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PCI guided spinal biopsies give higher diagnostic yield

PCI guided spinal biopsies give higher diagnostic yield

For percutaneous image-guided biopsies of spinal tumorous lesions, diagnostic yield was 80% and the size, bone matrix, and final diagnosis of lesions affected the diagnostic yield of percutaneous image-guided biopsies reports a retrospective review published in the American Journal of Roentgenology.

Percutaneous biopsies are the most frequent interventional radiographic procedure. Their increased use is related to new imaging techniques facilitating needle placement, the greater safety of small needles, and advances in cytology.

So Yeon Yang and his colleagues conducted a study to determine the diagnostic yield of percutaneous biopsy of osseous spinal lesions under CT and fluoroscopy guidance and to analyze lesion-related and technical factors affecting higher diagnostic yield.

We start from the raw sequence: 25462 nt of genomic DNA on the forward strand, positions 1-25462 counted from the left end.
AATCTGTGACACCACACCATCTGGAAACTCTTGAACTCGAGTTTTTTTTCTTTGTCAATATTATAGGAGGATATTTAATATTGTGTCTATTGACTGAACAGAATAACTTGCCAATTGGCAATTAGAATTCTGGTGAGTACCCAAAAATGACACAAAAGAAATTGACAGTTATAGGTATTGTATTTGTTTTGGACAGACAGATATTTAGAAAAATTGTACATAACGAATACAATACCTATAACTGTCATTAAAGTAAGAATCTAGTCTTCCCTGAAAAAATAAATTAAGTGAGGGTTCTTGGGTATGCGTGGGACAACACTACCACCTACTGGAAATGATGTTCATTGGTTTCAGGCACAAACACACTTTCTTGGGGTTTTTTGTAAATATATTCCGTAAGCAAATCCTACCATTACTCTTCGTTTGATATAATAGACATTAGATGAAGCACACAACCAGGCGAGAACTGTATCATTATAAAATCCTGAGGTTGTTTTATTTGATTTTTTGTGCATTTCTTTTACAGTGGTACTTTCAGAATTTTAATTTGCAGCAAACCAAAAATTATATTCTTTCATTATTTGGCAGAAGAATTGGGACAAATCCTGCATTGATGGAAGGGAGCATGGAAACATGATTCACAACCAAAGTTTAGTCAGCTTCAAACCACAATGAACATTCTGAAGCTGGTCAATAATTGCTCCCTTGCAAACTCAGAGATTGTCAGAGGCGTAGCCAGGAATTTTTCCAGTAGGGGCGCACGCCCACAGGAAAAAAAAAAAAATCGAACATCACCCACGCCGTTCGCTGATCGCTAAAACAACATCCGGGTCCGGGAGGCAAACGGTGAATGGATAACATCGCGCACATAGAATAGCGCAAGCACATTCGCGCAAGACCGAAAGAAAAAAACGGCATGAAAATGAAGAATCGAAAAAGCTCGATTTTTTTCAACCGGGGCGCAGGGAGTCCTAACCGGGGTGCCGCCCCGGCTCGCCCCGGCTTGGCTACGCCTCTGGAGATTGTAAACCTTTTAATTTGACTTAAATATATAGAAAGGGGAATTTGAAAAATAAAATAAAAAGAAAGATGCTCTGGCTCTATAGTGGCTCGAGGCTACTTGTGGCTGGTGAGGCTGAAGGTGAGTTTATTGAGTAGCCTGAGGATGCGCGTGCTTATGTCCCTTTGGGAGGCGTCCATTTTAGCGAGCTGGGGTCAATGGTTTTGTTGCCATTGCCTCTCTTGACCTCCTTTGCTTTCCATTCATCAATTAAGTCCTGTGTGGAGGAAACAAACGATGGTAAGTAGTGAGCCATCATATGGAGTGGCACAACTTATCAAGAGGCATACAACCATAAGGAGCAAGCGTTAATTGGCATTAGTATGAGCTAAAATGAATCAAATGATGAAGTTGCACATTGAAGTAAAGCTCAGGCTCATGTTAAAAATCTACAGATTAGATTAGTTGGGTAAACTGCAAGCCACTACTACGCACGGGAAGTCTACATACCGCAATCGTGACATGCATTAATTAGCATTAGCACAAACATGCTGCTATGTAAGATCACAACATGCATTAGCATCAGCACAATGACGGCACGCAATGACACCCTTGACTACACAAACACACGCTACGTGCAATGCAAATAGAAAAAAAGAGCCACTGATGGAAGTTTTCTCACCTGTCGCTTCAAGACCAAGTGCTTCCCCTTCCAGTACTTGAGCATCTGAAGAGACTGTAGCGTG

The investigators retrospectively reviewed 247 consecutive percutaneous spinal biopsies and recorded the following information: size, anatomic location, and the bone matrix of lesions; guiding modality; years of attending physicians’ experience; the number of approaches; the pathologic result of initial biopsy; and final diagnosis. The pathologic results of the initial biopsies were classified as diagnostic or nondiagnostic. Of the initial 247 biopsies, 197 (80%) biopsies were diagnostic.

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Key Findings

  • On multivariate analysis, size, bone matrix, and final diagnosis of the lesion were significant factors affecting biopsy yield.
  • Biopsies of large lesions (≥ 20 mm) showed higher diagnostic yield than biopsies of small lesions.
  • Biopsies of lytic lesions had the highest diagnostic yield (88%), followed by biopsies of mixed (84%), sclerotic (67%), and isodense lesions (61%).
  • Differences were significant for diagnostic yields of biopsies of lytic versus sclerotic lesions and lytic versus isodense lesions.
  • Biopsies of metastases had a significantly highest diagnostic yield (97%), followed by biopsies of primary malignancies (84%) and benign lesions (39%).

A spinal tumor is a growth that develops in or near the spinal cord or within the bones and discs of the spine. Spinal tumors may be cancerous (malignant) or noncancerous (benign). Spine tumors, both benign and malignant can cause significant disability when they occur in the spine.

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Source: With inputs from American Journal of Roentgenology

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